Most of you associate Shelly brand with internet-connected, matchbox-sized smart switches like Shelly 1 (review). I associate it with a flood of comments associated with a rather controversial Shelly vs Sonoff article. Probably none of us associates Shelly with video & security products like Shelly Eye – a connected camera.
Shelly Eye – isn’t an eyesore
The first impressions are great. It’s incredibly small (for what’s inside) and visually pleasing to the eye (yes, expect to see more puns). It’s nice to see a product that tries to address the intended use of the product in their design, rather than putting a camera in an enclosure that resembles the state of the art prison monitoring system.
Shelly Eye is equipped with a PIR sensor which supports motion and human presence sensing, IR LED for the low light situations, microphone, speaker and – a LiPo battery to keep the camera rolling! To monitor the footage, you get a free 7-day plan (not a trial), local back up (microSD card) and SIM support for 3G/4G streaming the camera is all out of WiFi.
Video: Eye to Eye
The camera stream can be activated by motion (just motion or human detection specifically) and a push alert is sent to a registered mobile device. Because the camera is connected to WiFi (or 3G/4G) constantly, you can just open the app and access the video stream any time you want.
I’m surprised to see, that there are no options to pick the video resolution, the default video saved to the SD card is 720p at 16-18 fps saved as separate file every minute. If you pop a 32GB card, this will give you around two days of archived (continuous) storage.
If the storage card is inserted, you have access to the timeline. A feature that lets you scroll through the time bar minute by minute. Otherwise, the cloud-stored footage is limited to motion or voice-activated 15s video clips.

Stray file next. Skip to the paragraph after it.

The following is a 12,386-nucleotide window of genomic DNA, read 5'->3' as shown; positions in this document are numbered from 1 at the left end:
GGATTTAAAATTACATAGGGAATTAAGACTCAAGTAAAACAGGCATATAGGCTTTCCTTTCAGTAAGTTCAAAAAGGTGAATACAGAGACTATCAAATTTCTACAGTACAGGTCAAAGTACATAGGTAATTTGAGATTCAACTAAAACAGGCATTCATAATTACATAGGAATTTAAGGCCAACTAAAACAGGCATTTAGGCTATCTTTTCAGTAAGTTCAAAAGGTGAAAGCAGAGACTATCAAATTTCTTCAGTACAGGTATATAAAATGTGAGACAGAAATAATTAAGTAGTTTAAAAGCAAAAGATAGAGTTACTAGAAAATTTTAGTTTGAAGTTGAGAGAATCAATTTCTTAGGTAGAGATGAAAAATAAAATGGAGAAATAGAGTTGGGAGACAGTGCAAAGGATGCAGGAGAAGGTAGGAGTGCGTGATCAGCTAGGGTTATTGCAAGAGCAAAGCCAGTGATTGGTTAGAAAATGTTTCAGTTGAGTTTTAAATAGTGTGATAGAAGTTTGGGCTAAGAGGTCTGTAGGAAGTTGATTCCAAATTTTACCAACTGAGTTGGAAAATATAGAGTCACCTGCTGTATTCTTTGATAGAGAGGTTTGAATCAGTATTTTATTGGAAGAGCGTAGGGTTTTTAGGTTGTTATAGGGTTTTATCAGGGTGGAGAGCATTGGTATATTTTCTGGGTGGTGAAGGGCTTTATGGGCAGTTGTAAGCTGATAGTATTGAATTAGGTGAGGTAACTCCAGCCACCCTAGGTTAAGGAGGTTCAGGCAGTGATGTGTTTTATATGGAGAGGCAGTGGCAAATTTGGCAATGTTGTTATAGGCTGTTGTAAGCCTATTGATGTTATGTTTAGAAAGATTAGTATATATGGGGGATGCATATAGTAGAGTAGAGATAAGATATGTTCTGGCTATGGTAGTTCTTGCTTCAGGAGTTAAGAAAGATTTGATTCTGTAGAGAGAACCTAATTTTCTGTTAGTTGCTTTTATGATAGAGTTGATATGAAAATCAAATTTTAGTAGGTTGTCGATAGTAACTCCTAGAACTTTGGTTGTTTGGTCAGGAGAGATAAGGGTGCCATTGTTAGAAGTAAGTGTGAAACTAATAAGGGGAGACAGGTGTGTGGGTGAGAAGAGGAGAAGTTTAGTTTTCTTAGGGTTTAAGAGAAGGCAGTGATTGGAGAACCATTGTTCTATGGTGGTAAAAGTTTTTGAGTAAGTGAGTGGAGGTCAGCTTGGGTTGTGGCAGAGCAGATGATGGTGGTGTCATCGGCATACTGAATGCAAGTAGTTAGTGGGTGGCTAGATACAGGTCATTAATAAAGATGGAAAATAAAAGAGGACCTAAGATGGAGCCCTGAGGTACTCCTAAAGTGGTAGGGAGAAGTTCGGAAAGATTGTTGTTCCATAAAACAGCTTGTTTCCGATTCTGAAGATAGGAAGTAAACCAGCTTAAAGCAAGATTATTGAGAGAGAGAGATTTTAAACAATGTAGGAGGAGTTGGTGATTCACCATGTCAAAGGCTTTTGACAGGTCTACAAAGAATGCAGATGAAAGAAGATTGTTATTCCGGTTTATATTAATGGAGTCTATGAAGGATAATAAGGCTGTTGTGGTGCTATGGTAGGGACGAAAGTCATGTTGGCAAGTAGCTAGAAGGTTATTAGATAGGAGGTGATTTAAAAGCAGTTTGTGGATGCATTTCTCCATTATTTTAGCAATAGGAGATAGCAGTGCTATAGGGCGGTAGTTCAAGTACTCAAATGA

One more way of getting the video is to simply press the record button and save the streamed footage directly to the mobile phone.
The camera sensor will do a decent job providing it’s not placed against the light source (windows etc) and the night mode will illuminate a whole room with the IR light to stream a clear image.
Things that I liked:
It’s great to see a built-in battery. The lifespan of the camera will purely depend on the setting in which the camera operates, but in the constant streaming mode, you should expect a couple of hours. The added benefit of SIM support is the ability to access the stream of the camera if the power goes down.
Sensors are very responsive and trigger the recording and phone push notification almost instantly. I don’t have a desk stand (my sample came with a wall mount) and I received the motion notification at the same time as I had heard the camera tumbling down the floor after the power cable got accidentally pulled.
Timeline is a very convenient way to scroll through alerts, recording data and clips. You will see monitored periods and events and browsing the stream is very convenient.
Shelly Eye app comes with a couple of handy features, like disabling notifications for all or individual cameras and custom notification periods. A handy feature to keep the phone pushes to the minimum.
Less impressive side
Unfortunately, Shelly Eye, the camera that is made by the same people who won customer’s hearts by equipping Shelly 1 with an easy to work API, comes without the same concessions. RTSP is missing, so the footage is only available via designated Shelly Eye app. Yes, if you already have shelly.cloud app, you will need to add another app to your collection.
There are no integrations for Alexa or Google Assistant, so you won’t be streaming Shelly Eye content on screen-enabled devices.
The built-in speakers are not great. It’s serviceable, but the voice feels like trapped inside a cheap plastic box. Frankly speaking, I was expecting better.
I usually hate on everything that refuses to adopt the USB-C standard, but this camera made the top of my hate list for having microUSB controller so deeply embedded inside the enclosure, that half (if not more) my USB cables can’t reach it, or are disconnected the moment you touch the cable. Fortunately for Shelly, the camera comes with a very long USB lead that stays in place otherwise I would be very annoyed.
I really hope that the software side of the Shelly Eye is very much in progress. I’d love to see API and RSTP protocols available so you could connect the camera just the way you want. Shelly Eye is a definitely nicely designed piece of hardware but at the 99.00€ it’s a hard sell without the extra features, I hope that with time, the software will join the amazing options you get with other Shelly products.